The untimely death of Supreme Court Justice Antonin Scalia was bittersweet to many. For hyper-liberals, it meant the glorious end of an extreme conservative legacy of the Supreme Court.

To conservatives, it suggested that the moral fabric of American justice has been castrated. Personally, as an openly gay black Ivy Leaguer, Scalia was the enemy.

He wasn’t fond of my ability to love my partner through marriage. The first Italian Supreme Court Justice even recently suggested that blacks don’t belong in elite universities, which was beyond preposterous. While some in the media have tried to whitewash his oppressive judicial legacy –calling him a “Conservative Lion” when it could be argued that such a title is rooted in bigotry – I’m not too concerned about that.

What disappoints me the most is how those who have risen above his transgressions can’t seem to be more mature in moving past the pettiness. “Ding dong, the witch is dead,” one person on my Facebook timeline posted when sharing the news. “Scalia can finally rot in hell where he belongs,” another commenter stated.

The Ernest Opinion: Democrats, let's get in formation

And all the while, I just couldn’t seem to find it in my heart to spew such hatred because I didn’t think it could make matters better. Respect for the dead is a scared ritual that was instilled in me since I was a child. Regardless of how we may individually feel about Scalia, he was a lawful man that had a family. When it was the death of the late former NAACP chairman Julian Bond, I remember seeing immature racist tweets about his passing online and was disgusted. 

In this case, what makes us any different from our aggressors when we choose to celebrate the death of our political rivals? How do we foster a community of progressive resilience when we take advantage of the low-hanging fruit of malice? What gains do we make when we easily fall into the trap of having double standards for cruelty? It’s cruel to feel gratification after the death of another person. If we truly value human life, then a sense of respect must be demonstrated.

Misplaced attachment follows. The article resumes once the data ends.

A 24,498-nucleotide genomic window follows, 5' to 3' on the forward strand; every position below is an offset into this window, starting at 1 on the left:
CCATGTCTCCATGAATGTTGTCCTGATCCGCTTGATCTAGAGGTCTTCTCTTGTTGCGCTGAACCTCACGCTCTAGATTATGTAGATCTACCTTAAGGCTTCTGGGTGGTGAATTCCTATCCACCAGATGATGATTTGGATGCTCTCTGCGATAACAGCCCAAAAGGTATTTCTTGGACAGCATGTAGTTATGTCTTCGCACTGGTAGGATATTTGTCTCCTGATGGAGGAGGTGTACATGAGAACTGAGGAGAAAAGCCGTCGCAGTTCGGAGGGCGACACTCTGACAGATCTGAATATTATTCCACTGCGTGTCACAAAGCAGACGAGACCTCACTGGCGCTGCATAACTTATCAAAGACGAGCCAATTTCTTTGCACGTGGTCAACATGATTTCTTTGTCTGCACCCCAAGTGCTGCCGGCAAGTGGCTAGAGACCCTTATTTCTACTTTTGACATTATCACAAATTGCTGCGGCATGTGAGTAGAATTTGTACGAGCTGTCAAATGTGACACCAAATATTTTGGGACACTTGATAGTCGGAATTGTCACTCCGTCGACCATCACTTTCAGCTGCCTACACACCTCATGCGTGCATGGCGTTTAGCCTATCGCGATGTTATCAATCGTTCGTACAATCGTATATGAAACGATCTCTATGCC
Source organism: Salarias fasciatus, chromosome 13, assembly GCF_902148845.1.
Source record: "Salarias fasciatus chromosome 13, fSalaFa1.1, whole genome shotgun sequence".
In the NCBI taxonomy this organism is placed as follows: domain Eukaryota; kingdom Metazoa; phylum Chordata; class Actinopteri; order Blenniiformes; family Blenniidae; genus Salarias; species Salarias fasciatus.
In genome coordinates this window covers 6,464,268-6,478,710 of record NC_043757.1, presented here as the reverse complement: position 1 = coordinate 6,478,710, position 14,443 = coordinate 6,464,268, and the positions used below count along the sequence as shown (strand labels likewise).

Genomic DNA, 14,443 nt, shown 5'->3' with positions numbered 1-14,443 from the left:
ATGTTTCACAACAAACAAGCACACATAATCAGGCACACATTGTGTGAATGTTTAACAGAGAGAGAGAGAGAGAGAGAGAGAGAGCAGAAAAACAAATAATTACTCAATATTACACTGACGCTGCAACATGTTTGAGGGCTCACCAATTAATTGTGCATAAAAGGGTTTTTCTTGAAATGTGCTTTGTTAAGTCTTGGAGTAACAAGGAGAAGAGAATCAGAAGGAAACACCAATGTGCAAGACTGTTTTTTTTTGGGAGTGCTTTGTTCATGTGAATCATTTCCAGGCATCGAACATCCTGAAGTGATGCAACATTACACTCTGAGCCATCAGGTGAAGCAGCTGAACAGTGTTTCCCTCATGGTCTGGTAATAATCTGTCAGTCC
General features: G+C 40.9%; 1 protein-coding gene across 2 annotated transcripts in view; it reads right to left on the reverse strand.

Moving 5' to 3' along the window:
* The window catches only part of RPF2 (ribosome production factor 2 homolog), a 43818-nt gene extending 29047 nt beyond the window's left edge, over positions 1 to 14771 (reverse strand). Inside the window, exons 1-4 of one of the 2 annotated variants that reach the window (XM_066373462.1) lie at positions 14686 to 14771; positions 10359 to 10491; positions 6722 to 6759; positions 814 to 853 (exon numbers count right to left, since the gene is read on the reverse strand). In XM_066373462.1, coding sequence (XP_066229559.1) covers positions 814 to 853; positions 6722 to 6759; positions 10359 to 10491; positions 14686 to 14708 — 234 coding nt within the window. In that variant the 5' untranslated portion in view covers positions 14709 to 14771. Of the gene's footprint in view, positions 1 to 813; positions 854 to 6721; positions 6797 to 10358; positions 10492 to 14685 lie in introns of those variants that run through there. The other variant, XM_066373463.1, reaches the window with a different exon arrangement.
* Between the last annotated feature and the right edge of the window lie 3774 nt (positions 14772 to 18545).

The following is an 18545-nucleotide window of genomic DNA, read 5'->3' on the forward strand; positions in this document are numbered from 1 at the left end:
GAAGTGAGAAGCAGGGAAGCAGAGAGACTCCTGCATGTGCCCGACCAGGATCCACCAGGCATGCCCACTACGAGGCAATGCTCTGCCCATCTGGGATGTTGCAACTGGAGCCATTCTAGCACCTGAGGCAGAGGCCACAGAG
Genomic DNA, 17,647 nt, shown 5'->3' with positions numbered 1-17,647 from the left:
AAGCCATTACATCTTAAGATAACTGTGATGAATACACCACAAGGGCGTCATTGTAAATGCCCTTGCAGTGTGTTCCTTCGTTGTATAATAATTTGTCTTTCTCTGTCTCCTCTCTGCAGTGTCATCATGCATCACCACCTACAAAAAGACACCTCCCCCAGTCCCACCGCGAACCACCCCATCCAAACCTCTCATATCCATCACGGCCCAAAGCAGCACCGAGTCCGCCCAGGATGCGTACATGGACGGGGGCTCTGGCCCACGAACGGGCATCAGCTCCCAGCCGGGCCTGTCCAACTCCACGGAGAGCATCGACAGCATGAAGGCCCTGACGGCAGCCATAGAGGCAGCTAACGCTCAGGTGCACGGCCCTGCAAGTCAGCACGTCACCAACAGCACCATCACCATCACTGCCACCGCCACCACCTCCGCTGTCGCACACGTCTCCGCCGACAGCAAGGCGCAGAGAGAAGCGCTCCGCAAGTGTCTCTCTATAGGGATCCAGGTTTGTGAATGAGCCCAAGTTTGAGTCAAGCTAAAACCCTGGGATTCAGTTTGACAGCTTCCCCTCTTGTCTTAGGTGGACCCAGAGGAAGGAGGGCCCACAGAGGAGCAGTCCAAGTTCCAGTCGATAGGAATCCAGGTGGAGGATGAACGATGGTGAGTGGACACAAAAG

Just because Scalia didn’t care much for my self-preservation and civil dignity, doesn’t mean I have to treat him the same. Such empowerment makes any progressive movement strong. SCOTUS Marriage Equality Plaintiff Jim Obergefell set a good example when tweeting out his condolences to Scalia’s family. He didn’t have to say a word, but the sincere act of compassion was positive representation of LGBTQ activism.

I don’t find strength in Scalia’s death, but in my personal trust in the judicial system. For all that he said against marriage equality, I still got my rights in the end. And to his ideas that blacks wouldn’t do well in top-tier universities – my Penn degree says otherwise. Progressives shouldn’t find victory in the untimely absence of an adversary, but in the vindication of their allies.

My anticipation of President Obama’s upcoming SCOTUS nomination intrigues me more than trying to score political points bashing a man who wouldn’t give me as much consideration. It’s about winning the war, not the battle. And you can still do so more gracefully.